by Effie Caldarola
Recently it was announced that the Catholic bishops of England and Wales are bringing back meatless Fridays as a form of penance in their dioceses.
I have mixed feelings about this no doubt well-meaning effort to reintroduce penance into the lives of Catholics.
Years ago, when the long-standing practice of abstaining from meat on Fridays was abandoned, the obvious reason was that, as a form of penance, it simply wasn’t that for most of us.
On those long-ago Fridays, Mom’s tuna casserole was a highlight of my week. We weren’t a rich family, so we didn’t indulge in lobster, but my brothers and I fought for our share of fishsticks.
If anything, in the intervening years, going meatless has become even less sacrificial. With an apology to my Midwestern roots, I haven’t eaten beef in years, and as a quasi-vegetarian, if I get a chance to visit a fine restaurant, I invariably indulge in the seafood menu.
I think this is increasingly true for many younger Catholics. But even if you’re a quarter-pounder fan, it’s hardly a penance to select from a different menu once a week.
But, of course, the bishops aren’t thinking in meat/meatless terms. What they’re concerned about, hopefully, is the abandonment of penance on Fridays.
What I think that a huge number of Catholics don’t realize is that, when meatless Fridays were eliminated, the idea was that Fridays would still be a day of penance; we as individuals would select not crab legs but what was truly sacrificial for us.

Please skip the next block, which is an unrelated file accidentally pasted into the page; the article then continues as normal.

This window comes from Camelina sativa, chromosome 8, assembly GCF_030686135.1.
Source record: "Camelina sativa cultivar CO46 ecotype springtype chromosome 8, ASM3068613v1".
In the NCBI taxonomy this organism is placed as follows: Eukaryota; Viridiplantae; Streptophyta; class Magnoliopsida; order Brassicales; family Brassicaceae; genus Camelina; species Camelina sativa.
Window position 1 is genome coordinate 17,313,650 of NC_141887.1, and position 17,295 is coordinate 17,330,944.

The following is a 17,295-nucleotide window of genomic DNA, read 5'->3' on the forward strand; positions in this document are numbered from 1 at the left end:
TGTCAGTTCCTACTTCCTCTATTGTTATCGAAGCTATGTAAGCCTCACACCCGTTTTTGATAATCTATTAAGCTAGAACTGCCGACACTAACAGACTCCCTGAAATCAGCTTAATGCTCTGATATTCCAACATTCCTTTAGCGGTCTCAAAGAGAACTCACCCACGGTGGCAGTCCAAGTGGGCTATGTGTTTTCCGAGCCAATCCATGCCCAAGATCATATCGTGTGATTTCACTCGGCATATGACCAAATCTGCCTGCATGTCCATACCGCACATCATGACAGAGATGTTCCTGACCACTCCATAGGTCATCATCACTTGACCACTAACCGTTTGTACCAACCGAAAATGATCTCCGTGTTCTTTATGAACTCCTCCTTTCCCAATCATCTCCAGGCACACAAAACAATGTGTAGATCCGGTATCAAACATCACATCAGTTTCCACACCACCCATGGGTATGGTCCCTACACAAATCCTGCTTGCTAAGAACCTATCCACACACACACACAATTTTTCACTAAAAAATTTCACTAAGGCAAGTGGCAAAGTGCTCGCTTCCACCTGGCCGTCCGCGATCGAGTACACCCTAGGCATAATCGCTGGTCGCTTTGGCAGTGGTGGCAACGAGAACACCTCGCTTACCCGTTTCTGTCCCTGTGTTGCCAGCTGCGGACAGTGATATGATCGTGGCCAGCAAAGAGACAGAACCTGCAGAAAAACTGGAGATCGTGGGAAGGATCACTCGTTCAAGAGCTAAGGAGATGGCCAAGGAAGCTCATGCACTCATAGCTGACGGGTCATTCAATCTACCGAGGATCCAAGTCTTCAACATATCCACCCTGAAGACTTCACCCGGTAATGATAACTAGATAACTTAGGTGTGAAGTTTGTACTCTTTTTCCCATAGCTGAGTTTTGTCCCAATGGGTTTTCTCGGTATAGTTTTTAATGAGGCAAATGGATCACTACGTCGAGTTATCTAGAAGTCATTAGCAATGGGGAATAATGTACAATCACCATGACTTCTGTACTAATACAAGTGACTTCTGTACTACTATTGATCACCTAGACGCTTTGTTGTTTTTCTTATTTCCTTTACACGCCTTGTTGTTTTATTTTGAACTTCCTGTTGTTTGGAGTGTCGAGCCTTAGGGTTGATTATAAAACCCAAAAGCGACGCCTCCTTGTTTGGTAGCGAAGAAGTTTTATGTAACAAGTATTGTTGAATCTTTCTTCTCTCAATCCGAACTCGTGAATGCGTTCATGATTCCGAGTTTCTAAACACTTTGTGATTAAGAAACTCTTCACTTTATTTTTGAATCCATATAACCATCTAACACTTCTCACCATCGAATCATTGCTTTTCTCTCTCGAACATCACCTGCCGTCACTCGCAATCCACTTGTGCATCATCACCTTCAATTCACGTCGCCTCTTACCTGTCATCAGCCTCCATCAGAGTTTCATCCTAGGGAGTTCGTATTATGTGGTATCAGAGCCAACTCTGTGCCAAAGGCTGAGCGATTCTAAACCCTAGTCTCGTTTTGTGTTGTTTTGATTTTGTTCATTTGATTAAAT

Perhaps we were poorly catechized on that concept. Have you ever heard it addressed in a homily?
If not, that’s too bad, because the elimination of meatless Fridays was an affirmation of Catholics as adults, grown-ups who could choose their own form of selflessness, of personal sacrifice, of acknowledging how to witness to Christ on the day of His crucifixion.
Unfortunately, it became a concept that was allowed to fade away.
Perhaps the message of sacrificial Fridays has been lost in part because most Catholics saw meatless Fridays not as penance to begin with, but as a symbol of Catholic “otherness,” a mark of our difference from the culture.
And that’s what worries me about attempts to reintroduce this concept of “deprivation.” If we are promoting it in an attempt to introduce “otherness,” a sign of cultural Catholicism, and not mainly to encourage sacrifice, we’re off course.
As Catholics, we should be seen as radically different by our acts of love in the public arena and in our private lives. We should be seen as followers of Jesus by our sacrificial stewardship, supporting the poor, working for a better world.
Choosing shrimp over flank steak just doesn’t do the trick.
Effie Calderola writes a syndicated column for Catholic News Service.